Teaching Others

One way you can teach your friends about stuttering is to have your speech therapist or your classroom teacher help you make a presentation about stuttering. Lots of kids we know have used classroom presentations to teach others about stuttering, so we thought we would share a few tips from them on things you can do in your own presentation.

Tips for Classroom Presentations

First, only make a presentation if you want to and if you feel ready to do it. It's ok if you don't feel like you're ready for this yet. Some kids think it's easy because they want their friends to know about stuttering and they're not afraid to talk. Other kids might be afraid. Talk to your parents, speech therapist, and your teacher about whether doing a presentation is a good idea for you.

If you do decide to do a presentation, it's helpful to work with an adult (e.g., your speech therapist, teacher, or parents) to plan it. Are there specific topics you want to talk about with your friends, like facts about stuttering or how you want them to react when they hear you stutter? Who is going to do the talking during the presentation? Do you want to use your speech tools to help you during the presentation? Are there any fun activities, like a stuttering quiz, that you want to include?

Here is a sample outline of a classroom presentation that some kids have used. We hope you will change it to include the information YOU think is important for your friends to know.

Classroom Presentation Outline

1. Introduction

  •  Introduce the people making the presentation (usually you and your speech teacher)!

 

2. Find out who else has gone to speech and why they did.

  •  There are lots of kinds of speech problems, like how to say certain sounds, having a hoarse voice etc., but today you are going to focus on a problem called stuttering.
  •  Let the class know that you want to teach them some interesting things about stuttering and to educate them, because we all know how important it is to be educated.

 

3. Tell them what stuttering is and why it happens.

  • Give a brief definition.
  • We like to ask the kids if they know what stuttering is and maybe tell them something like, Stuttering is a speech problem where some people's speech system doesn't work very well all the time. It doesn't seem to be as coordinated as it should. It gets tripped up or stuck on sounds. We're not sure what causes this but we think maybe some people are just born this way.

 

4. Ask if they know that famous people stutter.

  •  We like to ask the class if they know that many famous and successful people have stuttered and then briefly tell them about some of these people.
  •  If you want to show them pictures of the famous people, you can download and print out the Famous People page on this website.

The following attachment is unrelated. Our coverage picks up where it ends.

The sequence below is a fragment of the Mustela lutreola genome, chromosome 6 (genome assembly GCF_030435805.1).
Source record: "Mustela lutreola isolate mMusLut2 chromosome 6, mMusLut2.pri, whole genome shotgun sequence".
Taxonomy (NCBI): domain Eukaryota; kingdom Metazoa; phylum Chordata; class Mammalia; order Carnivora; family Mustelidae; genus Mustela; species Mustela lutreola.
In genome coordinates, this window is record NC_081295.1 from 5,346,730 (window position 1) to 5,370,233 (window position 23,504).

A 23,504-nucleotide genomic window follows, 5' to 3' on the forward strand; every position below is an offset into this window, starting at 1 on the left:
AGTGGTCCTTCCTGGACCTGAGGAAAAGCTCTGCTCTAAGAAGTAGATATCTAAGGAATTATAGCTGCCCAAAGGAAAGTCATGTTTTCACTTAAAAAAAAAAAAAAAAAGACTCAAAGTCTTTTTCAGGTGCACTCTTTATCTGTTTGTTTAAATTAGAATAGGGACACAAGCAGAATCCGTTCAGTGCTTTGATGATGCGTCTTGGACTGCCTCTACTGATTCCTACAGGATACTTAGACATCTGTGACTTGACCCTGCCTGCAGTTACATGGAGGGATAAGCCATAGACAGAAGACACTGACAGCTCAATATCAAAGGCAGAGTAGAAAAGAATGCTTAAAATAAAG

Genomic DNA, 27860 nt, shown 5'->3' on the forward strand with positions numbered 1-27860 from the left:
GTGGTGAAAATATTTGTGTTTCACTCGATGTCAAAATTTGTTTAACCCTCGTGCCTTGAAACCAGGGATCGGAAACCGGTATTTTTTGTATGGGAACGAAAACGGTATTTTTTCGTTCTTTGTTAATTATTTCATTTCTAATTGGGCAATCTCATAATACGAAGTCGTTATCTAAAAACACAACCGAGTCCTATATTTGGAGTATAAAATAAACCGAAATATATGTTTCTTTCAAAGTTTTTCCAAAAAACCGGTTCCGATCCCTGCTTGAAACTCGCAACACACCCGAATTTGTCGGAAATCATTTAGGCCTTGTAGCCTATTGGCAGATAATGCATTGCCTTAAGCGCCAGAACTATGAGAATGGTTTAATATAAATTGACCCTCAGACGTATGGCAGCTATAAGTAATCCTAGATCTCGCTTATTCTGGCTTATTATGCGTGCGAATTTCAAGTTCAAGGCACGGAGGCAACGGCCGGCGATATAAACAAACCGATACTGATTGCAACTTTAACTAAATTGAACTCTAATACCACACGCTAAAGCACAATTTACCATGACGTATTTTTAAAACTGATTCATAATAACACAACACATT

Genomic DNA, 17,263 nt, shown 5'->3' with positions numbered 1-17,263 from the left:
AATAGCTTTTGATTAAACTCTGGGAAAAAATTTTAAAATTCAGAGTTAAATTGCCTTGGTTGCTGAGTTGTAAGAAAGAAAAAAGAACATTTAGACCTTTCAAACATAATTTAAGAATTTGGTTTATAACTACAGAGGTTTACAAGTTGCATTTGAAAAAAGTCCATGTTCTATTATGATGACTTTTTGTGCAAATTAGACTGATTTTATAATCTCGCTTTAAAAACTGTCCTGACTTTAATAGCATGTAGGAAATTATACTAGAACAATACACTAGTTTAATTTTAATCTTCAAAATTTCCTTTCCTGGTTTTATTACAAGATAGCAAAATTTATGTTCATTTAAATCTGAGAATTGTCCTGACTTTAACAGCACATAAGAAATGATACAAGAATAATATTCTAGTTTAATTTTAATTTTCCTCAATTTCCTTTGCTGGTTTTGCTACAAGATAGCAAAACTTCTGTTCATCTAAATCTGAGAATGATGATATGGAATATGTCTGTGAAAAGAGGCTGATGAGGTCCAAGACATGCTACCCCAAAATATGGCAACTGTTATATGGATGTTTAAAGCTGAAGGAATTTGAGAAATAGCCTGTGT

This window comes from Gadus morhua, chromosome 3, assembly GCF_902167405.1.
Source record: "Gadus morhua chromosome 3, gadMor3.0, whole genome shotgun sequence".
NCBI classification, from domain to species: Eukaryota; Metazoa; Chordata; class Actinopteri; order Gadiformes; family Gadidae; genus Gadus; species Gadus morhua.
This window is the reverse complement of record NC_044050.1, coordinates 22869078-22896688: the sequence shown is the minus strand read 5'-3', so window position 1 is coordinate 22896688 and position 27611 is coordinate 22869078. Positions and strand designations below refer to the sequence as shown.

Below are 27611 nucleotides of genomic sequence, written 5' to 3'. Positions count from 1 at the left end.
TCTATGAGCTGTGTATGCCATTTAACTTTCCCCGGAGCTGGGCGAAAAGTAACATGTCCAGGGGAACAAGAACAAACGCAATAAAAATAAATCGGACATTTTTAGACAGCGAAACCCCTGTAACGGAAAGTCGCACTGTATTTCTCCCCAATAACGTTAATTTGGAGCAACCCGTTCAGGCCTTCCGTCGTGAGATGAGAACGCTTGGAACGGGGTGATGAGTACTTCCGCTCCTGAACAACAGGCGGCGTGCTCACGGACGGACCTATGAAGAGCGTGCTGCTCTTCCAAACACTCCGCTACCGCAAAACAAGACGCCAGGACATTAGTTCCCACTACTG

5. Make sure they know that stuttering is no one's fault.

  • It's very important to stress that no one is responsible for stuttering. People don't stutter because they are dumb or sick. Moms and Dads did not cause it and it's not a disease that you can catch.

 

6. Show them that there are lots of different ways to stutter.

  • Demonstrate different kinds of stuttering.
  •  Ask the kids to try stuttering out for themselves. You can even give them a grade for their stuttering!
  •  Find out from your classmates how they would feel and act if they had to talk this way all of the time.

 

7. Show kids what you've learned to make speech easier.

  • Demonstrate the speech management tools you've learned!
  • Ask a few of the other kids in the class if they can do some of the speech tools. That way they can see that changing the way you talk can be tricky to learn!

 

8. Let them know that you won't always be successful -  change is hard!

  • Even when we do our best to use tools, sometimes talking is harder than usual. It's important for your teacher and class to know that you might continue to have some hard stuttering. Change will come, but it takes time and practice.
  • Tell the other kids about times when talking is especially difficult for you. For example, some kids stutter more when they're tired or excited, or if they're afraid to talk or afraid of being teased.

 

9. Talk about why people make fun of others and how it affects us.

  • Ask the class to share what they have been teased about. Almost everyone has been teased at least once.
  • Tell anyone who is willing to share something they have been teased about that they are very brave.
  • You can ask the other kids how teasing makes them feel and act.
  • Think about making a class problem solving plan for ways you all can help if you hear a classmate being teased or bullied.

 

10. Share with your friends what you want them to do when you stutter.

  • Let them know how to react to stuttering in a helpful manner.

 

Order our classroom presentation packet